Treatment Decision-Making

Cancer care in Canada is going through a transformation. Conventional oncology programs are being supplemented with non-conventional therapies, such as meditation, exercise, nutrition and natural health products. Proponents argue integrative and complementary methods result in a more wholesome approach to cancer treatment.

Cancer care is no longer only about medical research and therapies, but has broadened its methods to encompass a patient’s quality of life. It has achieved this by pursuing avenues like self-care and psychosocial approaches. Integrative oncology is not only concerned with the body, but is now also concerned about the mind.

“One of the things about complementary and integrative medicine that is unique is filling a gap that’s not covered by conventional care, is the fact that it’s much more holistic, so there’s an approach that looks at the whole being,” says Dugald Seely, founder and executive director of the Ottawa Integrative Cancer Centre founded in 1978 because of a gap in cancer care.  The Ottawa Integrative Cancer Centre aims to provide well researched and safe complementary care options to patients.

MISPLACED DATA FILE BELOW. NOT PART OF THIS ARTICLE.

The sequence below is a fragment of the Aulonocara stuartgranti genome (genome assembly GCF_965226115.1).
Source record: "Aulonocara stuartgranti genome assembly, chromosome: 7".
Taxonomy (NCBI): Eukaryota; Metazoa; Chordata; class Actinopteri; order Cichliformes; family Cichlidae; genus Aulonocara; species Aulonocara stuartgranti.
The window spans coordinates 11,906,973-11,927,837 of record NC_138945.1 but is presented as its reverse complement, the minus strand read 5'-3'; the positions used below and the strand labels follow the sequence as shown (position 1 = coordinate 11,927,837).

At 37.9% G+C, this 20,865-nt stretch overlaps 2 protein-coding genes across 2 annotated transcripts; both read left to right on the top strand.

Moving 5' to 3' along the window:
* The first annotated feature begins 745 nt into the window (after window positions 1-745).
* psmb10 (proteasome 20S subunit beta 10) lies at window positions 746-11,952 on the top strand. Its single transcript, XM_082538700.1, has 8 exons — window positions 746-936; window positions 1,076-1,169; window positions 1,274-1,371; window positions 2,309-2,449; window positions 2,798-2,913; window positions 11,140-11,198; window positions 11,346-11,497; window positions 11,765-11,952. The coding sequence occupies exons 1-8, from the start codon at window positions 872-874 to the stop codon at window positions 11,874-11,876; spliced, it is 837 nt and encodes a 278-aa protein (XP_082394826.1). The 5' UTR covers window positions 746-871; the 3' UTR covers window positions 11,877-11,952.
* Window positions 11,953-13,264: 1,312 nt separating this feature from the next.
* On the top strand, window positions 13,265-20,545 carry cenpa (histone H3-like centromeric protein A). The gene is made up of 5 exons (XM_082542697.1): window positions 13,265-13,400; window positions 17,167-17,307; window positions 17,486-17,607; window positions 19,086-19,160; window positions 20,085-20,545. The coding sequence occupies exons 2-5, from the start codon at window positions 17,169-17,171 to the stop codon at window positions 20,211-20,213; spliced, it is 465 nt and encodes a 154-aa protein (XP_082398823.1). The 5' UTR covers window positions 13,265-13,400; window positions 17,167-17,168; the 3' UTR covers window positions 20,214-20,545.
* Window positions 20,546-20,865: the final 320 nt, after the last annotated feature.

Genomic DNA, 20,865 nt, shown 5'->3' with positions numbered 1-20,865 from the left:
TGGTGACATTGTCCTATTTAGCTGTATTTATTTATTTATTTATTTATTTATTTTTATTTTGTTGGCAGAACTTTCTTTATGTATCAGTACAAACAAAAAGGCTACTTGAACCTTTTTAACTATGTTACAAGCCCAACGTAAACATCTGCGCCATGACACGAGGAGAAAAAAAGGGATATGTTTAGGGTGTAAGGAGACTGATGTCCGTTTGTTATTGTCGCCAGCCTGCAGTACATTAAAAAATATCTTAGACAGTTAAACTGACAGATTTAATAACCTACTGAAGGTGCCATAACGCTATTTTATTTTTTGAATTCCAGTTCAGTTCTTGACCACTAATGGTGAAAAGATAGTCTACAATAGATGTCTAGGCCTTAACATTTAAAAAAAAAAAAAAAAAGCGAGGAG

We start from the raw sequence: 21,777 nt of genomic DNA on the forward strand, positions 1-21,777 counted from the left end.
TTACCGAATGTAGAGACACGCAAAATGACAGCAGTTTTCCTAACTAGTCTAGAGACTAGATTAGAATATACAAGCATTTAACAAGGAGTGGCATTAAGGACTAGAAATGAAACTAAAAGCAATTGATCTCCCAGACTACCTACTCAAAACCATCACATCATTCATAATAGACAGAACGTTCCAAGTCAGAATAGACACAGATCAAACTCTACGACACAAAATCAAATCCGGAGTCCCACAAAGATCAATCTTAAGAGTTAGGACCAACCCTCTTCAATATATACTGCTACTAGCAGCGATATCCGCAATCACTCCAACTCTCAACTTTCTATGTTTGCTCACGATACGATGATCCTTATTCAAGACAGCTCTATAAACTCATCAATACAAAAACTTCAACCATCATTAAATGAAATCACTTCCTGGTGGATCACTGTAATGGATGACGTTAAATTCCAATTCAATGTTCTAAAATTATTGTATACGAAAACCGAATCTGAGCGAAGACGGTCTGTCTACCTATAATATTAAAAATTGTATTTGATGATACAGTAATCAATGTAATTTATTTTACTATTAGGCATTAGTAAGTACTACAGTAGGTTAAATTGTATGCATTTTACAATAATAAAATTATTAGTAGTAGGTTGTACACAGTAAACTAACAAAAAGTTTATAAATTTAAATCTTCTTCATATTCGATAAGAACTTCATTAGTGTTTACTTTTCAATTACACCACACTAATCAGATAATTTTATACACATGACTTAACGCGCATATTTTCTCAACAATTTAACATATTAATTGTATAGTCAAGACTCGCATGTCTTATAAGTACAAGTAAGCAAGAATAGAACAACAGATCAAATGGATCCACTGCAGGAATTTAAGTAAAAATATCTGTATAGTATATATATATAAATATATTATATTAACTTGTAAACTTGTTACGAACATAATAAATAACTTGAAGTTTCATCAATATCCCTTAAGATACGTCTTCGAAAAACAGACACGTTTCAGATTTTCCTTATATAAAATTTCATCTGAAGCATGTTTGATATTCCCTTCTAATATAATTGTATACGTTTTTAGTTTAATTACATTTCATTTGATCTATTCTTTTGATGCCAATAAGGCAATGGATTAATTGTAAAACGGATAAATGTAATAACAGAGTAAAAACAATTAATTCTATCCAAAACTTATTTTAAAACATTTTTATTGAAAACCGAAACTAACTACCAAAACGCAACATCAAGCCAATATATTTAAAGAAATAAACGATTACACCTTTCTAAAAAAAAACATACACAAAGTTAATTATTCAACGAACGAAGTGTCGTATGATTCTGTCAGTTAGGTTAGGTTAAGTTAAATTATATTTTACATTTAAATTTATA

“It’s not just the pathology of the disease, but there are elements related to the mental, emotional, how someone is coping, what level of fitness they have, and what they’re eating. It’s looking at the person as a whole being and not separating out the tumor versus the neuropathy versus the nausea and all that,” he says. “That’s one of the appeals that draws people to complementary and integrative medicine.”